Saturday, May 11, 2019

Mother's Day tribute to Grandma Shields

Grandma Shields in the Smokies
The 52 Ancestors theme this week is “nurture.”

Mama (Fay Lankford) recently told me that she thinks of her grandmother (Hattie Jane Rhinehart Shields), not her mother (Daisy Lee Shields Holland Saylors Steward Casbohm Vest), on Mother’s Day. This didn’t surprise me since my Granny left Mama behind when she was just a little girl. I’ve already told you about my Granny so won’t retell it but you can read about her here if you’re interested. Instead, let me share some of Mama’s memories of Grandma Shields this Mother’s Day weekend.

When my Granddaddy, Samuel Jackson Holland, and Granny divorced, the courts found her to be unfit to take care of Mama (age 8) and awarded custody to him. Because Granny wasn’t around, Granny’s brother Jim Shields picked Mama up in Chattanooga, Tennessee every weekend during the school year and took her to Tunnel Hill, Georgia to stay with Grandma Shields. Granddaddy drove to Tunnel Hill on Sundays to bring Mama back home to Chattanooga. When summer rolled around, Mama stayed with Grandma Shields, Pappy (James Stewart Shields), and her aunts and uncles on the farm in Tunnel Hill. Grandma Shields was just 15 when she had Granny, her oldest child. She would go on to have 10 more children, including two that were born after Mama. Aunt Bobbie Shields was a year older than Mama; Uncle Charles Shields was three years younger than Mama; and Uncle Mack Shields six years younger so they all played together.

Hattie (Rhinehart) Shields, James Stewart Shields,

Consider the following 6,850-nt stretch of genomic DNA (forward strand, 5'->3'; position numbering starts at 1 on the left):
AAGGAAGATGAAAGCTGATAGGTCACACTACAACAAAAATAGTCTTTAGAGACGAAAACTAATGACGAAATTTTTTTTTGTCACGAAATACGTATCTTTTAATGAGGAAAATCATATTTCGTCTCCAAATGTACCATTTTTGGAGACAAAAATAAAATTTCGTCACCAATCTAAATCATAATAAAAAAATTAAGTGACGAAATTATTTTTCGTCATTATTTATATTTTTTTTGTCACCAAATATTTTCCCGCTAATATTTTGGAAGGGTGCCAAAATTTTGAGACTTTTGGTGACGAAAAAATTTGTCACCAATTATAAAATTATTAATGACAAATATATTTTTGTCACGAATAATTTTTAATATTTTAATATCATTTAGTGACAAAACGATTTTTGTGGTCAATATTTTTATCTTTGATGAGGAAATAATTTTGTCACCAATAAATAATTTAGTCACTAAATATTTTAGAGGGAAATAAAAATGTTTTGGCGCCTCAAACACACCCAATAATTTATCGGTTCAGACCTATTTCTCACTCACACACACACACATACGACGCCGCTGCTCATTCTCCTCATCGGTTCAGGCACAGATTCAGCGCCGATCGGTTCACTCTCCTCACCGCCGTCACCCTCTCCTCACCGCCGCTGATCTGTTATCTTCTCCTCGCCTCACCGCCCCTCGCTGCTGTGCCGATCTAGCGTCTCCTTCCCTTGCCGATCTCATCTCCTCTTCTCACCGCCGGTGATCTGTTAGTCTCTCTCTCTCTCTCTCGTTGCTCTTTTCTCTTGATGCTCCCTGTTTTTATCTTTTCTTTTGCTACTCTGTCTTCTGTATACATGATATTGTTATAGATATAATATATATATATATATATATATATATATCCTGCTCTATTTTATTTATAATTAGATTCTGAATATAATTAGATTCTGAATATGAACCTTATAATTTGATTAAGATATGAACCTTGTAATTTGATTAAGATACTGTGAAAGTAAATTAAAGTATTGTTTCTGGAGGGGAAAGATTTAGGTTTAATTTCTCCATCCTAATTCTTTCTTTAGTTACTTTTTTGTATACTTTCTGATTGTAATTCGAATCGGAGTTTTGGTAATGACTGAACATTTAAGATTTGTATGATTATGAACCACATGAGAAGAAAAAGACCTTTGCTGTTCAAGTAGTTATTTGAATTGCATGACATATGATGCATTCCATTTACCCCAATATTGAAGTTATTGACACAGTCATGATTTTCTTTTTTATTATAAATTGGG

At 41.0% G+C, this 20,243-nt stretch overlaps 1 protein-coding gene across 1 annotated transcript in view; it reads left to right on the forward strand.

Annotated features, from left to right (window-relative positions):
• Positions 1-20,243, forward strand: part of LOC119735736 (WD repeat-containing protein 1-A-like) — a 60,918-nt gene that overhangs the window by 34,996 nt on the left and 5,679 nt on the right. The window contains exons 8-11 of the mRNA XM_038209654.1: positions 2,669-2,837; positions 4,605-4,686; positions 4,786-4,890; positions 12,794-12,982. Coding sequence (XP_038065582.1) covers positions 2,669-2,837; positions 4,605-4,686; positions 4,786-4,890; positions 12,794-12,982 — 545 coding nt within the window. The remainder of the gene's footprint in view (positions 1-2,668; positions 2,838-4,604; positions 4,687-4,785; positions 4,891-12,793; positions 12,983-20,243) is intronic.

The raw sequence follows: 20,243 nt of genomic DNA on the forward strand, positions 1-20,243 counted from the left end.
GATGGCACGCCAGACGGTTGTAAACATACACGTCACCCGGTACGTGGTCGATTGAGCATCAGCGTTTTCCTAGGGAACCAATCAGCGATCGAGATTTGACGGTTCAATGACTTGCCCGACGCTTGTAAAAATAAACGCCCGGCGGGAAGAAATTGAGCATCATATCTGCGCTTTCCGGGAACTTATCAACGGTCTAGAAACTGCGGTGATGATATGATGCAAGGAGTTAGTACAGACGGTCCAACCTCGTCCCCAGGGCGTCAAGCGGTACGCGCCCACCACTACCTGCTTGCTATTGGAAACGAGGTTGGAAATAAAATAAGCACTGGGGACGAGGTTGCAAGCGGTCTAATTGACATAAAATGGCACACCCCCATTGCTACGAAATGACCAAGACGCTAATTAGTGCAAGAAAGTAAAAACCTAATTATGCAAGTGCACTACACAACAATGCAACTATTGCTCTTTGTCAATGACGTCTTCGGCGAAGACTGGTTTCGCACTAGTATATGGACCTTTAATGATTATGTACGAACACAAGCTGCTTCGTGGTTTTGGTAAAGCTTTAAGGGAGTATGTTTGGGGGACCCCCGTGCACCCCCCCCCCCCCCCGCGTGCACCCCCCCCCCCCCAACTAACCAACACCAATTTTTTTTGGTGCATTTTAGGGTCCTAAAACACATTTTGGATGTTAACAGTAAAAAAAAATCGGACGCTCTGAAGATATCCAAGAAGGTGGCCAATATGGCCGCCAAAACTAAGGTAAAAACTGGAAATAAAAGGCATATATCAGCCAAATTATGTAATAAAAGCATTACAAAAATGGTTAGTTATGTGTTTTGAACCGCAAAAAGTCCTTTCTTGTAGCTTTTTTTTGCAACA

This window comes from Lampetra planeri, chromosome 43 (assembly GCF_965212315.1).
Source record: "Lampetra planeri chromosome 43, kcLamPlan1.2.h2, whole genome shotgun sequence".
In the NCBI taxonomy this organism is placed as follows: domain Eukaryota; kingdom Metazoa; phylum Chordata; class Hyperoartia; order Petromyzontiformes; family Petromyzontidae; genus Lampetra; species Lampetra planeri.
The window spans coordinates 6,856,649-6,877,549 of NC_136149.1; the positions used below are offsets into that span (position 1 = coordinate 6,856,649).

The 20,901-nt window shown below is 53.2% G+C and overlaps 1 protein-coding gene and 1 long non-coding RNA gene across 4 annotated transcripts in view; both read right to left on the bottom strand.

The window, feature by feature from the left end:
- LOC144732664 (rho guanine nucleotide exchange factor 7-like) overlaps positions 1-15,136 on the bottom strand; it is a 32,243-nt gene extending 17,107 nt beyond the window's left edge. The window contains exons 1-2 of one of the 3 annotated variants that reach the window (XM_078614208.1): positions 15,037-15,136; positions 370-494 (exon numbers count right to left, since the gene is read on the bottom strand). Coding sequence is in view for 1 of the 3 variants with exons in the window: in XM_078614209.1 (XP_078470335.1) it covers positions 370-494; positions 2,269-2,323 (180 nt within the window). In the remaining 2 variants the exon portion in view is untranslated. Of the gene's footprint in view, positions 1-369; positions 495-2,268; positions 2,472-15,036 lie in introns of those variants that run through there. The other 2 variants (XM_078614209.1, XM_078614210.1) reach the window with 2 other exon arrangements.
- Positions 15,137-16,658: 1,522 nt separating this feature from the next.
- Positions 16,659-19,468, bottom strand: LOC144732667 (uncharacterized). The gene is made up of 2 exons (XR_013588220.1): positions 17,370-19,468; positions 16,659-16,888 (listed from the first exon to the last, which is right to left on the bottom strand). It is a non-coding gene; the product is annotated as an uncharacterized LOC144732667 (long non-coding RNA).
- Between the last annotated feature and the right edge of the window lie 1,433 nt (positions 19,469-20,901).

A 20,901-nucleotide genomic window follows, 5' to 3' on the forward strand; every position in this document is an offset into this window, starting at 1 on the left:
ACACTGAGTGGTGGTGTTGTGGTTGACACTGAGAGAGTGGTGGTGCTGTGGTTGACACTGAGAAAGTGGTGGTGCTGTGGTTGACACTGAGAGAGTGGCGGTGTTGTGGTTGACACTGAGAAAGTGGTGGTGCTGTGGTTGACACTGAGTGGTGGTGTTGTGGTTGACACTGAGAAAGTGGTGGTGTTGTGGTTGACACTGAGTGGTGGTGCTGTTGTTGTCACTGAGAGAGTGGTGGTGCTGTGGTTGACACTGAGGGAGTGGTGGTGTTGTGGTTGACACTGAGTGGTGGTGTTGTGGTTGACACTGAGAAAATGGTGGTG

and Mack Shields
There was lots to do on the farm. They picked blackberries and then Grandma Shields made jam. They dug up potatoes and onions and then ate them with day old cornbread. Mama remembers going to the spring to wash clothes. Grandma Shields would take her scrub board, octagon soap, and the dirty clothes to the spring, put them in a tub, and then hand scrub and rinse them. Then they’d carry the clothes back to the house and hang them up on the clothes line. After the clothes were dry, Grandma Shields would heat up the iron so she could iron the white shirts the boys wore with their overalls on Sunday.

There was lots of good food on the farm too—cabbage, corn, okra, cucumbers, tomatoes, and biscuits. Grandma Shields made the best cornbread you ever had. And what went best with those great side dishes? Fried chicken of course! Mama remembers Grandma Shields putting a tea kettle on the wood burning stove before going to the barn to milk the cows and pick out a chicken for dinner. She’d give the first few squirts of milk to the cat, then she’d milk the cows until she had two gallons of milk in the pail. Then Grandma Shields would grab a nubbin of corn, pull up her apron and shell the corn into her apron. She’d throw the corn down for the chickens. While they ate, she’d pick out the chicken she wanted for dinner and then she’d pick it up and wring its neck. With the chicken’s neck dangling, Grandma Shields carried it back to the house and poured hot water over it, pulled the feathers out, rinsed it, and then cut it up. Finally, she floured the chicken, and then fried it in a big iron skillet.